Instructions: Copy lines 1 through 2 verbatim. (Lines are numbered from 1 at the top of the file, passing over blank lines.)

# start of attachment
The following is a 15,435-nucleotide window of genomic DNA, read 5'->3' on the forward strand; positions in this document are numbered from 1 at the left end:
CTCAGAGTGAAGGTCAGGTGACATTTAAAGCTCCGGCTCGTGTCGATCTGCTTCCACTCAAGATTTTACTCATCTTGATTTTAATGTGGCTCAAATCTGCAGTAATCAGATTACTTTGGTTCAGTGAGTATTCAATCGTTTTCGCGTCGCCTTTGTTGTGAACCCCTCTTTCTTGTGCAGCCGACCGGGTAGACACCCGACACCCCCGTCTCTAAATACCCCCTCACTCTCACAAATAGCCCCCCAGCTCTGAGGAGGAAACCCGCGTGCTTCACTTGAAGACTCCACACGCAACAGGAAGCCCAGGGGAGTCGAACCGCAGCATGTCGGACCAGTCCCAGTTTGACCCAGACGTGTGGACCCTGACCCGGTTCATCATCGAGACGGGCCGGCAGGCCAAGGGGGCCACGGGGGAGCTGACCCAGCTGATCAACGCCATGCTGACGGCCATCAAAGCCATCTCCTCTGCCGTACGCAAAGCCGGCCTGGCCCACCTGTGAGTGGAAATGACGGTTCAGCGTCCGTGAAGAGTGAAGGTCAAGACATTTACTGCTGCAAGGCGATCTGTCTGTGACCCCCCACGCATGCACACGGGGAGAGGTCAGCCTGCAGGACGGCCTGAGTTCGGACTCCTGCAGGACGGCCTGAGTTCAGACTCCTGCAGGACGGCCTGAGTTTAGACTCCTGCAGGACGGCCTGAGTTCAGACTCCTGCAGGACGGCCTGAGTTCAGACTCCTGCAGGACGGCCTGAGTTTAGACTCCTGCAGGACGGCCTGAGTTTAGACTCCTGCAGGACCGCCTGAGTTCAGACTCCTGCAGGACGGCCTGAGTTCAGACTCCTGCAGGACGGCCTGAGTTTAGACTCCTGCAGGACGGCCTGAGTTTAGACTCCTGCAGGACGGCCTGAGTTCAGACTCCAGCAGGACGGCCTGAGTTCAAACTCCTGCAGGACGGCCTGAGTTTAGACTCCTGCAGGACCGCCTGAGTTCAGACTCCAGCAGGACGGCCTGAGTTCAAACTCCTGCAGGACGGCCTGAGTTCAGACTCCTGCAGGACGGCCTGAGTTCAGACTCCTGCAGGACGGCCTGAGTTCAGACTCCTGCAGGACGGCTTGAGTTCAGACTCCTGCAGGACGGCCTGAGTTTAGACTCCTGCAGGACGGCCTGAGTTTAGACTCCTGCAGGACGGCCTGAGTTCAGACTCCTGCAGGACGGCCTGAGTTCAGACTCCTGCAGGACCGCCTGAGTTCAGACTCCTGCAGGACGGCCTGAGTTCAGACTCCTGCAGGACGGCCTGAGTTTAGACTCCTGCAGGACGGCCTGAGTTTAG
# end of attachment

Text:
The following is a 15,435-nucleotide window of genomic DNA, read 5'->3' on the forward strand; positions in this document are numbered from 1 at the left end:
CTCAGAGTGAAGGTCAGGTGACATTTAAAGCTCCGGCTCGTGTCGATCTGCTTCCACTCAAGATTTTACTCATCTTGATTTTAATGTGGCTCAAATCTGCAGTAATCAGATTACTTTGGTTCAGTGAGTATTCAATCGTTTTCGCGTCGCCTTTGTTGTGAACCCCTCTTTCTTGTGCAGCCGACCGGGTAGACACCCGACACCCCCGTCTCTAAATACCCCCTCACTCTCACAAATAGCCCCCCAGCTCTGAGGAGGAAACCCGCGTGCTTCACTTGAAGACTCCACACGCAACAGGAAGCCCAGGGGAGTCGAACCGCAGCATGTCGGACCAGTCCCAGTTTGACCCAGACGTGTGGACCCTGACCCGGTTCATCATCGAGACGGGCCGGCAGGCCAAGGGGGCCACGGGGGAGCTGACCCAGCTGATCAACGCCATGCTGACGGCCATCAAAGCCATCTCCTCTGCCGTACGCAAAGCCGGCCTGGCCCACCTGTGAGTGGAAATGACGGTTCAGCGTCCGTGAAGAGTGAAGGTCAAGACATTTACTGCTGCAAGGCGATCTGTCTGTGACCCCCCACGCATGCACACGGGGAGAGGTCAGCCTGCAGGACGGCCTGAGTTCGGACTCCTGCAGGACGGCCTGAGTTCAGACTCCTGCAGGACGGCCTGAGTTTAGACTCCTGCAGGACGGCCTGAGTTCAGACTCCTGCAGGACGGCCTGAGTTCAGACTCCTGCAGGACGGCCTGAGTTTAGACTCCTGCAGGACGGCCTGAGTTTAGACTCCTGCAGGACCGCCTGAGTTCAGACTCCTGCAGGACGGCCTGAGTTCAGACTCCTGCAGGACGGCCTGAGTTTAGACTCCTGCAGGACGGCCTGAGTTTAGACTCCTGCAGGACGGCCTGAGTTCAGACTCCAGCAGGACGGCCTGAGTTCAAACTCCTGCAGGACGGCCTGAGTTTAGACTCCTGCAGGACCGCCTGAGTTCAGACTCCAGCAGGACGGCCTGAGTTCAAACTCCTGCAGGACGGCCTGAGTTCAGACTCCTGCAGGACGGCCTGAGTTCAGACTCCTGCAGGACGGCCTGAGTTCAGACTCCTGCAGGACGGCTTGAGTTCAGACTCCTGCAGGACGGCCTGAGTTTAGACTCCTGCAGGACGGCCTGAGTTTAGACTCCTGCAGGACGGCCTGAGTTCAGACTCCTGCAGGACGGCCTGAGTTCAGACTCCTGCAGGACCGCCTGAGTTCAGACTCCTGCAGGACGGCCTGAGTTCAGACTCCTGCAGGACGGCCTGAGTTTAGACTCCTGCAGGACGGCCTGAGTTTAG